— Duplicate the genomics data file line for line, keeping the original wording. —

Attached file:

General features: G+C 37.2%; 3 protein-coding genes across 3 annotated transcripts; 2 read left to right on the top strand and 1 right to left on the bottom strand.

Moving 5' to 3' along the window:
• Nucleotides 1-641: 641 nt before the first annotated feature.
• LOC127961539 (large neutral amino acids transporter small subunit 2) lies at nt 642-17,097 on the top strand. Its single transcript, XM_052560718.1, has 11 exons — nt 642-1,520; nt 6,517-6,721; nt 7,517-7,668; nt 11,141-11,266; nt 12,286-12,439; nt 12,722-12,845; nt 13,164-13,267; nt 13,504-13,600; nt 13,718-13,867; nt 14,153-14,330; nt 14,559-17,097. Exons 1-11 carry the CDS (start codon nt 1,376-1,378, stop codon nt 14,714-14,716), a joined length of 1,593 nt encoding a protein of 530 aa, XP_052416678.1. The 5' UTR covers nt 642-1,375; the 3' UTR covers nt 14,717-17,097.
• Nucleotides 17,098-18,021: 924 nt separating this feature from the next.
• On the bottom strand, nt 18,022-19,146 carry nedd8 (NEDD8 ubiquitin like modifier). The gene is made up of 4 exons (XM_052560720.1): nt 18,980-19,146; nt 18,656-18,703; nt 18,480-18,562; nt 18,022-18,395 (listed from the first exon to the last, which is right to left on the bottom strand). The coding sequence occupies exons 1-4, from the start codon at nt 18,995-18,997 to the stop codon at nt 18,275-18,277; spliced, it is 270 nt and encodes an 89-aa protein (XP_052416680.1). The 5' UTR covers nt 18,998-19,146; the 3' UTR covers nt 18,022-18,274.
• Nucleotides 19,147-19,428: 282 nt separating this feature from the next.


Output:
General features: G+C 37.2%; 3 protein-coding genes across 3 annotated transcripts; 2 read left to right on the top strand and 1 right to left on the bottom strand.

Moving 5' to 3' along the window:
• Nucleotides 1-641: 641 nt before the first annotated feature.
• LOC127961539 (large neutral amino acids transporter small subunit 2) lies at nt 642-17,097 on the top strand. Its single transcript, XM_052560718.1, has 11 exons — nt 642-1,520; nt 6,517-6,721; nt 7,517-7,668; nt 11,141-11,266; nt 12,286-12,439; nt 12,722-12,845; nt 13,164-13,267; nt 13,504-13,600; nt 13,718-13,867; nt 14,153-14,330; nt 14,559-17,097. Exons 1-11 carry the CDS (start codon nt 1,376-1,378, stop codon nt 14,714-14,716), a joined length of 1,593 nt encoding a protein of 530 aa, XP_052416678.1. The 5' UTR covers nt 642-1,375; the 3' UTR covers nt 14,717-17,097.
• Nucleotides 17,098-18,021: 924 nt separating this feature from the next.
• On the bottom strand, nt 18,022-19,146 carry nedd8 (NEDD8 ubiquitin like modifier). The gene is made up of 4 exons (XM_052560720.1): nt 18,980-19,146; nt 18,656-18,703; nt 18,480-18,562; nt 18,022-18,395 (listed from the first exon to the last, which is right to left on the bottom strand). The coding sequence occupies exons 1-4, from the start codon at nt 18,995-18,997 to the stop codon at nt 18,275-18,277; spliced, it is 270 nt and encodes an 89-aa protein (XP_052416680.1). The 5' UTR covers nt 18,998-19,146; the 3' UTR covers nt 18,022-18,274.
• Nucleotides 19,147-19,428: 282 nt separating this feature from the next.